Now, if only I could find a man who would too……..
If George Michael can do it… why can’t we? Let’s talk about faith!
(Granted, George was just trying to get laid, but still…)
Alright – before all my non-religious readers start collectively rolling their eyes and reaching for the mouse to go see if there’s any less-fanatic reading material close by, let me say that this post is NOT just for the Bible-belters out there. It is a post for anyone who has ever had to consider the issue of faith, or LACK THEREOF when entering into relationships (including friendships, blending families, co-workers, etc.).
Even if you’re one of my dear friends or family who thinks that any iteration of religious belief is just as ridiculous, you’ve still undoubtedly run into the issue of not being in agreement with other people… and this post is about THAT.
How to date when your faith (or your desire to be free of religious bounds and AVOID people like me) is important to you.
When do you talk about it?
How do you assess it?
How do you navigate a relationship between two people, each with his/her own thoughts/philosophies/backgrounds/levels of passion, etc.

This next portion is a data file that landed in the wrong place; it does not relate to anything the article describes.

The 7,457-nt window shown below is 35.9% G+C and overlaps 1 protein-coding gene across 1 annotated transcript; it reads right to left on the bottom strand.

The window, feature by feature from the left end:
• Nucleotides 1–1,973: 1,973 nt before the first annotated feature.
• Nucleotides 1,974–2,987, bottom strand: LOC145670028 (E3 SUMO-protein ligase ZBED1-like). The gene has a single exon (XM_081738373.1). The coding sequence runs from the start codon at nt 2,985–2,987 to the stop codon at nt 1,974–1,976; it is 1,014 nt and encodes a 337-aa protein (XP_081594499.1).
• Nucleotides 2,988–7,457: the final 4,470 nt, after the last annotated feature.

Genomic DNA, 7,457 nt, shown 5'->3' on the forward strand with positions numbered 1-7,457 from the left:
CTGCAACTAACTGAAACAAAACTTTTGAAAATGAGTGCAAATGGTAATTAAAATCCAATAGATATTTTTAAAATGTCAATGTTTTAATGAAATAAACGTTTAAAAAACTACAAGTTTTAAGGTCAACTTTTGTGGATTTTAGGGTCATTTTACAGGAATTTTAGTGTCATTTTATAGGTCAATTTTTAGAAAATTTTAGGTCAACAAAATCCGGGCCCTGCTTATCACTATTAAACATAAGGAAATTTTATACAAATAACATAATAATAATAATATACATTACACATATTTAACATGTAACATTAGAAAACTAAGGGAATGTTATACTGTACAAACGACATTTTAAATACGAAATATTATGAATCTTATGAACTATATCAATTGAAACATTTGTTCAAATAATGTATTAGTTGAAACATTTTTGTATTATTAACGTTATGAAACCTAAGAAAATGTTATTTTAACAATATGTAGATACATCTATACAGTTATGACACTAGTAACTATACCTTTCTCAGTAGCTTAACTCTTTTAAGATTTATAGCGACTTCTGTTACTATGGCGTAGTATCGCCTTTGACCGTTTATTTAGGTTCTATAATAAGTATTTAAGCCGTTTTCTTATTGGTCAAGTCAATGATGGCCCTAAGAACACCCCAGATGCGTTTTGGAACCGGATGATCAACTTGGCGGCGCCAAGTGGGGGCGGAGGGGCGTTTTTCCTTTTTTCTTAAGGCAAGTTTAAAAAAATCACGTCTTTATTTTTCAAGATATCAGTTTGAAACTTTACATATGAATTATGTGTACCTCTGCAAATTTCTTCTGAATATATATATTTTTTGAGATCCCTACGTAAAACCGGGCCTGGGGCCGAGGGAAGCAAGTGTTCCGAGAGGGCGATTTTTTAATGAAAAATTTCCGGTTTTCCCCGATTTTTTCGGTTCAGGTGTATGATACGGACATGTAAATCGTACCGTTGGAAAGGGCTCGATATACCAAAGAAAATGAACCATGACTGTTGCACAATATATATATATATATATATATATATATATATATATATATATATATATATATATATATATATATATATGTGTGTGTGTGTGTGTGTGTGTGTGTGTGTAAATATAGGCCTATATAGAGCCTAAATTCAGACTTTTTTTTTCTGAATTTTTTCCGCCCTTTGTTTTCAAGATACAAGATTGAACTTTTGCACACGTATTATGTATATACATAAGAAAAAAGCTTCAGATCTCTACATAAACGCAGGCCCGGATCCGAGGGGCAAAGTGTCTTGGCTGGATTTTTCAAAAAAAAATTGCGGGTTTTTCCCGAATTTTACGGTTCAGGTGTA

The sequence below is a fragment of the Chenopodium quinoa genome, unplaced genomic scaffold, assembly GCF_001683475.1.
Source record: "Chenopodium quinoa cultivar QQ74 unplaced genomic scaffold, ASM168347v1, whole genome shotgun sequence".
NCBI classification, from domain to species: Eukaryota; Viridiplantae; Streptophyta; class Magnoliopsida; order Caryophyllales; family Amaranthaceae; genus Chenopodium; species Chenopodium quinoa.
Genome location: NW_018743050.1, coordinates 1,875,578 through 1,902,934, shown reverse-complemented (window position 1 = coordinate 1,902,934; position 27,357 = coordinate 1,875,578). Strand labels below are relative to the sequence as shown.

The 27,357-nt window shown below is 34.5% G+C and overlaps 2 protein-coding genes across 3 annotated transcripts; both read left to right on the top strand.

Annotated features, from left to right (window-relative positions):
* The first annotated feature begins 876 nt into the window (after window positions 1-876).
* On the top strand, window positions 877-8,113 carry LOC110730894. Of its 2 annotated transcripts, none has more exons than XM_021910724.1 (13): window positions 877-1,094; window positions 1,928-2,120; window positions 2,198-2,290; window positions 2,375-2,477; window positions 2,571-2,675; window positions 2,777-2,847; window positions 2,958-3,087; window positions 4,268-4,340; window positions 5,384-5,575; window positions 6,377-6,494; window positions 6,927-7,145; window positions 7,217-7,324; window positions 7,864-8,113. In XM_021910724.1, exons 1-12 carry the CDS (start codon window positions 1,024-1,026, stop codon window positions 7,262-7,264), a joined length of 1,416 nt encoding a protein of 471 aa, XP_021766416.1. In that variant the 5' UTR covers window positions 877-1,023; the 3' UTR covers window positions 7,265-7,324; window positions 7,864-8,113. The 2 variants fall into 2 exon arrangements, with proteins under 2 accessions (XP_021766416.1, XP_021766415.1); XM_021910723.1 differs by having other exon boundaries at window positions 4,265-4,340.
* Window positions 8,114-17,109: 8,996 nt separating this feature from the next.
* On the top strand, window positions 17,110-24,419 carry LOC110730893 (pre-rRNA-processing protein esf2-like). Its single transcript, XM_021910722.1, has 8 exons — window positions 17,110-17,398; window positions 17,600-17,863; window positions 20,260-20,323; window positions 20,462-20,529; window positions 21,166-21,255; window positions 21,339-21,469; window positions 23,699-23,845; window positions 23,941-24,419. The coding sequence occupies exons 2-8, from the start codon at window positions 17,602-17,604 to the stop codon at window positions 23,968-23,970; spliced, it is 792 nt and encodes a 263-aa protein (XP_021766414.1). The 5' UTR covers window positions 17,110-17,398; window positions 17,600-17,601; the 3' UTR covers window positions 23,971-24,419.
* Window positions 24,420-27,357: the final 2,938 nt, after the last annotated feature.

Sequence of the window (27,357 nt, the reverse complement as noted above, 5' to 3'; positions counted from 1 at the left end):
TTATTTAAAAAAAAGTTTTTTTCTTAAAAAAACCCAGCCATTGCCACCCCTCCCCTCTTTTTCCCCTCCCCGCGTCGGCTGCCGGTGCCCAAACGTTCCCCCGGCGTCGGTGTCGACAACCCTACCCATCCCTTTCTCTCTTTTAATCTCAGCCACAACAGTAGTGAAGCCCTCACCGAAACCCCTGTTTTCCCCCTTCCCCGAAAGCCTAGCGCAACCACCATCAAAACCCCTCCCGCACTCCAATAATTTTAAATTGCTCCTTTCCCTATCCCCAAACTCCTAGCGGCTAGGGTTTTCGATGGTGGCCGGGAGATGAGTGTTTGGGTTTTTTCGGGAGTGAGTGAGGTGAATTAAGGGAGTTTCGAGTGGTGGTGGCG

This discussion was bound to happen. And it’s here. It is upon us.
So, buckle up – grab your Bible or your Qur’an or your Richard Dawkins book or your empty tea-leaved Starbucks venti cup and come sit down by my fire. (It’s not a real fire…it’s a metaphor. We’re gon’ get INTO it).
Everyone believes in something. Even if that belief is the firm philosophy that we are ALL there is and that all religions are nonsense. Of course, on the other end of the spectrum are those of us (me included) who believe that there IS something bigger than us out there. This discussion is not really to get into the nitty-gritty of what I believe (but if you wanna know…I’m happy to tell).
But I DO want to talk about HOW you talk about it.
Being on the dating scene as a Christian is incredibly tricky.
- Problem #1: Sheer numbers.
Knowing that I’ll only end up choosing someone who shares my faith, narrows the excitingly high potential pool of men down to a tiny despairing drop.
- Problem #2: Identifying yourself as a Christian often sends the message:
“I’m not fun” or “I hate sex.”
Great. Both of those things are absolutely false… for me. So – how do I make that a priority while still letting the dating world know I’m a cool and passionate chick?
- Problem #3: WHEN to get into this… how many dates do I “waste” before finding out where he stands on this topic? You can’t throw it out right away… it’s too “heavy.” But you can’t wait too long – til you’re hooked and falling for him… then you open yourself up to disappointment and heartache if he’s not where you are…